To understand, you need two details. First, because the guest stateroom is to starboard and slightly abaft amidships, it benefits from one of a succession of picture windows on the starboard side, this particular one large enough to offer lovely, almost-water-level views. And second, the engines are beneath the master and guest berths, an unusual arrangement that cuts shaft angle and draft, divides machinery spaces into two compartments (with little room for service and maintenance chores, unfortunately), and imparts a certain vibrational purr to one's mattress underway. Indeed, lying down for a few minutes helped me see exactly how lovely a long-term version of the experience might be, particularly for a guy who both mellows out in the presence of low-idling diesels and enjoys reading while watching the marine scene slip past.
It also helped me see something else. While the 65 offers virtually all of the comforts and amenities of a modern, seaside condominium, she has a singular advantage: You can move the yacht and not have to deal with traffic-chocked four-lane highways in the process!
Of course, not-so-nifty features sometimes dwell alongside nifty ones. The three heads were all missing a vital component. While each had a Raritan electric MSD, Moen fixtures, and an electric ventilator, and both the en suite master and en suite VIP heads had separate shower stalls with tubs, I saw no hatches or ports for fresh-air access. Why not add a few?
Another issue arose when I took the helm. Marina Bay Resort is at a point well upstream on Fort Lauderdale's New River, a twisty, heavily trafficked thread of water crisscrossed by a bunch of bridges. Shortly after I'd maneuvered the 65 out of her slip and through the marina using the engines-only approach, I entered the river downbound and switched to wheel steering, a move that produced such sluggish helm response (due to a whopping eight turns lock-to-lock at the upper helm station coupled with a hydraulic leak that was not immediately repairable) that Jaeckel suggested I resume the engines-only scenario. While that approach worked okay, it got tedious long-term. It did, however, have the virtue of highlighting one feature: the effectiveness of the 65's big wheels. Not only was I able to navigate downbound with minimal gear changes, I was also able to back powerfully astern at one point to safely avoid an upbound motoryacht that swung a turn too fast and wound up on my side of the river.
The actual sea trial in the Atlantic went off quite nicely by comparison, although rowdy four- to six-foot sea conditions offshore dictated we return to Port Everglades Harbor to guarantee the accuracy of our data-collection process. The 65 ran the rough stuff respectably at two-thirds throttle, however, turned with surprising aplomb (I'd guess her turning radius to be about two to three boat lengths), and responded reasonably well to the helm, probably because water was flowing faster over her rudders. In smoother water she did well, too, with an average top speed of 24.6 mph.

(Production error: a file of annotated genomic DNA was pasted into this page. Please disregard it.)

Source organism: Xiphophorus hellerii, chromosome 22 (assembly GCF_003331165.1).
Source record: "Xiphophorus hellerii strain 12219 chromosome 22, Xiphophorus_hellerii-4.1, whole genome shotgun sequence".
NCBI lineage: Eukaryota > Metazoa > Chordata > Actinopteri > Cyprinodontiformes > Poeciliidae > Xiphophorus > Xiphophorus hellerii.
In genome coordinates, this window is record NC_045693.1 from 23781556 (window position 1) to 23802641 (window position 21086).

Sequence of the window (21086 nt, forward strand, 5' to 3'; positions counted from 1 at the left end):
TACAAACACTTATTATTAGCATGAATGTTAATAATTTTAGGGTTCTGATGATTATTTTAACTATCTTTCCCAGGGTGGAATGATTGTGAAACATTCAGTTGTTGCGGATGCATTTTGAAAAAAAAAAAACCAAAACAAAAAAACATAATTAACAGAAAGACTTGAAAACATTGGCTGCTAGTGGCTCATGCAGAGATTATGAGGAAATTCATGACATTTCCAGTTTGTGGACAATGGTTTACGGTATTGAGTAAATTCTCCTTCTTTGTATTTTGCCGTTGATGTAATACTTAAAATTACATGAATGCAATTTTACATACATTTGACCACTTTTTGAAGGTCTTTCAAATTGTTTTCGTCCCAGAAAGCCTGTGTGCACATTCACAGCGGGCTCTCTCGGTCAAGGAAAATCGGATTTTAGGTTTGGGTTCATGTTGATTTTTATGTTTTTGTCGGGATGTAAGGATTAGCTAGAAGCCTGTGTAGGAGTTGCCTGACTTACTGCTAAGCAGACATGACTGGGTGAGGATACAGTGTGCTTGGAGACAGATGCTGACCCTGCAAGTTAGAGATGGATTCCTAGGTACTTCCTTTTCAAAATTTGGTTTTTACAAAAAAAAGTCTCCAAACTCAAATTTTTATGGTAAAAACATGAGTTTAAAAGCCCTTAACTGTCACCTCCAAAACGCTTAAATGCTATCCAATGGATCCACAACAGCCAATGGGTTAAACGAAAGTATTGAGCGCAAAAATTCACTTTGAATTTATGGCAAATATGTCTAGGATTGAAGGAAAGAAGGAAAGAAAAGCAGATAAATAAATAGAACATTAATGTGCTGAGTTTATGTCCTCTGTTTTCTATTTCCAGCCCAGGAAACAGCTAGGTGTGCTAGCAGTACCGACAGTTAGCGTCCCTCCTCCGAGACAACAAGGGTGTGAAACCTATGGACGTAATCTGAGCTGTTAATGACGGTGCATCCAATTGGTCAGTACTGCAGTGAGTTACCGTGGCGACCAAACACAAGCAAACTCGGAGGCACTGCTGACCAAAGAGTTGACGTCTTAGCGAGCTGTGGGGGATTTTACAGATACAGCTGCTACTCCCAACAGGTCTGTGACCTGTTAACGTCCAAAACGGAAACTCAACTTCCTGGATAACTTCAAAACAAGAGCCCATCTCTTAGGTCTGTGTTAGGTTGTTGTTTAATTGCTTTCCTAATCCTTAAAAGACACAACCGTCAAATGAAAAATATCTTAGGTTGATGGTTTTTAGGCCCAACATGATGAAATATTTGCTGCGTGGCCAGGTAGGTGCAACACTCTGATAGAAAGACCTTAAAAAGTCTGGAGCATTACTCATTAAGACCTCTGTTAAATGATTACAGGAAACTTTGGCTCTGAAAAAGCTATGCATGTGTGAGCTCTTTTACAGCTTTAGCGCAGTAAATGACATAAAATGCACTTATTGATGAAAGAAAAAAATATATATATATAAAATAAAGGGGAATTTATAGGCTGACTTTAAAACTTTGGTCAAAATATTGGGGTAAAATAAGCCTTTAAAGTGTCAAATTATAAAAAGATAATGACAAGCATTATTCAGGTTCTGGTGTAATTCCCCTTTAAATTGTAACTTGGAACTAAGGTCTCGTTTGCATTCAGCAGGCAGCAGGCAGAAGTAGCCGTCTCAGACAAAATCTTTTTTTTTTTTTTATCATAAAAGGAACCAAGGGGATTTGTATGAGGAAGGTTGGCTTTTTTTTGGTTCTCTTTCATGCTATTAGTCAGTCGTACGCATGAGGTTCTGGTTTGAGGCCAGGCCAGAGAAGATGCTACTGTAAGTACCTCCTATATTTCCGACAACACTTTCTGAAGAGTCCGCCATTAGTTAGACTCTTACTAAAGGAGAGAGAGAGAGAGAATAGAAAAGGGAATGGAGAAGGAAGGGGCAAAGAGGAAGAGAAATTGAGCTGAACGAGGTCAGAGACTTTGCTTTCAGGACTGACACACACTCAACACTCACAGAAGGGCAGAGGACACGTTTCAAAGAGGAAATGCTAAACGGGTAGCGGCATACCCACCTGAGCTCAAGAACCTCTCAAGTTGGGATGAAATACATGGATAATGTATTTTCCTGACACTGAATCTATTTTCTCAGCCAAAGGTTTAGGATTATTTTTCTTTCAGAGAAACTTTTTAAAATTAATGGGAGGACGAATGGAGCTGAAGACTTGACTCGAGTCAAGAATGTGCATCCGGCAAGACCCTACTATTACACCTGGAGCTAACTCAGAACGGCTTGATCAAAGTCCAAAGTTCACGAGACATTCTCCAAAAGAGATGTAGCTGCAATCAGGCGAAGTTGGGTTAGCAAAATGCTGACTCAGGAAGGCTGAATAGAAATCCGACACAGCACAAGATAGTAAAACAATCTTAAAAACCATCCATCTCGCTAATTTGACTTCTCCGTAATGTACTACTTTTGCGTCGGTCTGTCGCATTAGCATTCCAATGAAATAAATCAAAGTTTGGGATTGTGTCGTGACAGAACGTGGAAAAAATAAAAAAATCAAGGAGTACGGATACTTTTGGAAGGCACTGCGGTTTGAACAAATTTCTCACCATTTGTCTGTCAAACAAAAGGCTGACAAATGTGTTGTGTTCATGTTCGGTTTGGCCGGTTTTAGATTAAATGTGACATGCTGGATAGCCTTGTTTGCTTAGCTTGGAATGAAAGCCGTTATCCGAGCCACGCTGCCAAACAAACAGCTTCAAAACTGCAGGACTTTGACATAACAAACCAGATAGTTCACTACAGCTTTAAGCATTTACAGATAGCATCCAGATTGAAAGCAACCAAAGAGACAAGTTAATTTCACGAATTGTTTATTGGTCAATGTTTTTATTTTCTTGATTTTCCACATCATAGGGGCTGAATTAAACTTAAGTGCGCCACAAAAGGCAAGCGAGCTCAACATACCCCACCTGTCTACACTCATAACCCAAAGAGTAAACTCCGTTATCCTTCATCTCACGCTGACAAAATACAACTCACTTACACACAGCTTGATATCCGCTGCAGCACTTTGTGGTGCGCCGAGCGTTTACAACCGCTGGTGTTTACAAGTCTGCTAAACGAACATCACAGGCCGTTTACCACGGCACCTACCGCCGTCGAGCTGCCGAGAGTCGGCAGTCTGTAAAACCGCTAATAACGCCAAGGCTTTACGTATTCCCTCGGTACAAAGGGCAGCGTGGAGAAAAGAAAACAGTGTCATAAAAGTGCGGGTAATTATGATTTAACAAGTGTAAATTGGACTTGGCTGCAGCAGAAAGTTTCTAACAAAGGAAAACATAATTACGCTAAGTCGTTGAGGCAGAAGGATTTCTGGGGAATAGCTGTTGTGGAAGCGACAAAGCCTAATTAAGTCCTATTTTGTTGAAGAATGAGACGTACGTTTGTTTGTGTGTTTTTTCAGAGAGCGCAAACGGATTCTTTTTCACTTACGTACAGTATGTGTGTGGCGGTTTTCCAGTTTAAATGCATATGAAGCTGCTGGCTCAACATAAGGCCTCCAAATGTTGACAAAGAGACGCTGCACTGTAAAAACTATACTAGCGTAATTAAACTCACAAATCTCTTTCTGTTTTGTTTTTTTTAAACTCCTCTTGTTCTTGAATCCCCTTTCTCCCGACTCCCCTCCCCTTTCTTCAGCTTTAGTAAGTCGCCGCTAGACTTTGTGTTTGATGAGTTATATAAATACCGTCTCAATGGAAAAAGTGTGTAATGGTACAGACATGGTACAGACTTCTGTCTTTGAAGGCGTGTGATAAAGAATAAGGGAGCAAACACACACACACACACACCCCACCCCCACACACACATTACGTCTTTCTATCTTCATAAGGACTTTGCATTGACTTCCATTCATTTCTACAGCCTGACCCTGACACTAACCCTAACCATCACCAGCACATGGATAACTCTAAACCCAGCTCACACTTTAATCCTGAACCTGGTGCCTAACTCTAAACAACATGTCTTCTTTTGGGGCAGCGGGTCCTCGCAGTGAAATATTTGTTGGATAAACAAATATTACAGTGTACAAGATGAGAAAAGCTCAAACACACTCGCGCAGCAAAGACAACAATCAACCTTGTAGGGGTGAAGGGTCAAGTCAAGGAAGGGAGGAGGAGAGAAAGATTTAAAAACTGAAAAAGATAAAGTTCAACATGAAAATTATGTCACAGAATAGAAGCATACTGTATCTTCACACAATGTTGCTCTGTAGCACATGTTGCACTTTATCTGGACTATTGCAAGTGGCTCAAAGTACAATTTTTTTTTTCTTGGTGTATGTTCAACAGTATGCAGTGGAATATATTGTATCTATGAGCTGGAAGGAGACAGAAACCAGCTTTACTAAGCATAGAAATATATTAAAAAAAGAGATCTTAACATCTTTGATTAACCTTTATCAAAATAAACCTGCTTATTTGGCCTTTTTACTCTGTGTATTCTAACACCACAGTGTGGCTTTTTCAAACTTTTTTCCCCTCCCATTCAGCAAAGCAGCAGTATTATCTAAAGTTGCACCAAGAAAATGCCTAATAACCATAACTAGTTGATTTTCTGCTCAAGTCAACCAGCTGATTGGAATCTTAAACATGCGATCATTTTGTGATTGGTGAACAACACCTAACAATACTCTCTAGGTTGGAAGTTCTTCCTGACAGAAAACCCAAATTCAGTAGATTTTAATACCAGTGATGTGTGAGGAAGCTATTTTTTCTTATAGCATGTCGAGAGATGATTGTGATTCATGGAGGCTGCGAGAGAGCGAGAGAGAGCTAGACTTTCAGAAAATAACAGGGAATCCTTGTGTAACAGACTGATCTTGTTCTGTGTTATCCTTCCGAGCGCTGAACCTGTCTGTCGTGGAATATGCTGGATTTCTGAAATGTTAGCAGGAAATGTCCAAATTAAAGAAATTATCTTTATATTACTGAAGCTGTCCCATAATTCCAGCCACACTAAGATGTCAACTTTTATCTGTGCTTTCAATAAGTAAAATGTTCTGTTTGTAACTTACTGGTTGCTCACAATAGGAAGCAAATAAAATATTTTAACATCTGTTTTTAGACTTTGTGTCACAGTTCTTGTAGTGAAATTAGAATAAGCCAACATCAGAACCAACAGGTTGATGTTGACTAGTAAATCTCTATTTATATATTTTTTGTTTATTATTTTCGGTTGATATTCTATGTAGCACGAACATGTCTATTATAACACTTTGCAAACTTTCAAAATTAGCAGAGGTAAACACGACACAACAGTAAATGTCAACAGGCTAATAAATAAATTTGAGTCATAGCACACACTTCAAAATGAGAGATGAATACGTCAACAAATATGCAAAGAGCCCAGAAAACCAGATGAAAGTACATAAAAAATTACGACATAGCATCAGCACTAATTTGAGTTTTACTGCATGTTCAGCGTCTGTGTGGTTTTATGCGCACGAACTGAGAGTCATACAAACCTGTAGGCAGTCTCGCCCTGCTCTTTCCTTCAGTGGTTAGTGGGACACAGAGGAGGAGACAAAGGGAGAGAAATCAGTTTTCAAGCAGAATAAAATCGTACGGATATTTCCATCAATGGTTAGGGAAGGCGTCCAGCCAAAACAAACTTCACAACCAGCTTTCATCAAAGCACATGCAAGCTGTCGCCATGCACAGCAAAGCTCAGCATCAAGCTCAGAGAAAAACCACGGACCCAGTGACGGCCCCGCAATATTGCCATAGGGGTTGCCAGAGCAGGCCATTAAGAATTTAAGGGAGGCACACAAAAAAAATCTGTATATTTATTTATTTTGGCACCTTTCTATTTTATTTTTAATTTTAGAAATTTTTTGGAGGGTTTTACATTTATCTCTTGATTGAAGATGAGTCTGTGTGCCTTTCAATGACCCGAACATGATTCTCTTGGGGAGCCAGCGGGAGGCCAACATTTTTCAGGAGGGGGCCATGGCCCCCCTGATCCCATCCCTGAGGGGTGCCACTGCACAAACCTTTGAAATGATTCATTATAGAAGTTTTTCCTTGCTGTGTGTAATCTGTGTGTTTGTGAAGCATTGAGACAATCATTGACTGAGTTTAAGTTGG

Shortly after our return to Marina Bay, I found myself loading Pelican cases (which protect our boat-test gear) and camera bags into a rental car while condominiums were located on all sides. I remember thinking rather absently, "Nice places to live, I suppose—keep your boat right out back."
Yeah, maybe. But consider this: Competition for recreational dollars is indeed fierce these days, with 18-hole lifestyles, RVs, and condominiums highlighting the attractions. Why opt for a chunk of real estate or a clunky, fully furnished bus? Especially when you can cruise our nation's waterways in something that's just as comfortable but way more pleasurable.
For more information on Bluewater Yachts, including contact information, click here.
The Bluewater Legacy 65 is essentially a three-stateroom, three-head motoryacht, but there is a twist. The VIP shares the lower level with a fourth stateroom of sorts, a cool and groovy little space with three on-the-deck berths, sit-up headroom, adjustable lights, handy hookups for electronic games and entertainment, and lots of fun-loving potential. It's a great place for kids to disappear for a while or grownups to chill out. I like it. Reminds me of a few treehouses I built as a kid.—B.P.
hardtop w/ windshield and wipers; Ritchie compass; SmartCraft instrumentation; Garmin GPS 5212; Side-Power bow and stern thrusters; Whirlpool convection/ microwave oven and double-door refrigerator; 2/Princess cooktops; 64,000-Btu Marine Air A/C; 17-kW Onan genset; 3/Raritan electric MSDs; 30-gal. Rheem water heater; Fireboy auto. fire-extinguishing system; Perko internal sea strainers; Lenco trim tabs
Whirlpool dishwasher; flying-bridge furniture (built-in sofa, lounge chair, 3/barstools, and curved settee with custom table); Splendide stacked washer and dryer; TNT hydraulic swim platform w/ 15' tender; anchor package (anchor, windlass, and 200' of chain)
Test Boat Specifications
- Test Engine: 2/670-mhp Cummins MerCruiser QSM11 diesel inboards
- Transmission/Ratio: ZF 325-1A/2:1
- Props: 26x36 4-blade nibral
- Price as Tested: $1,805,142
This article originally appeared in the July 2008 issue of Power & Motoryacht magazine.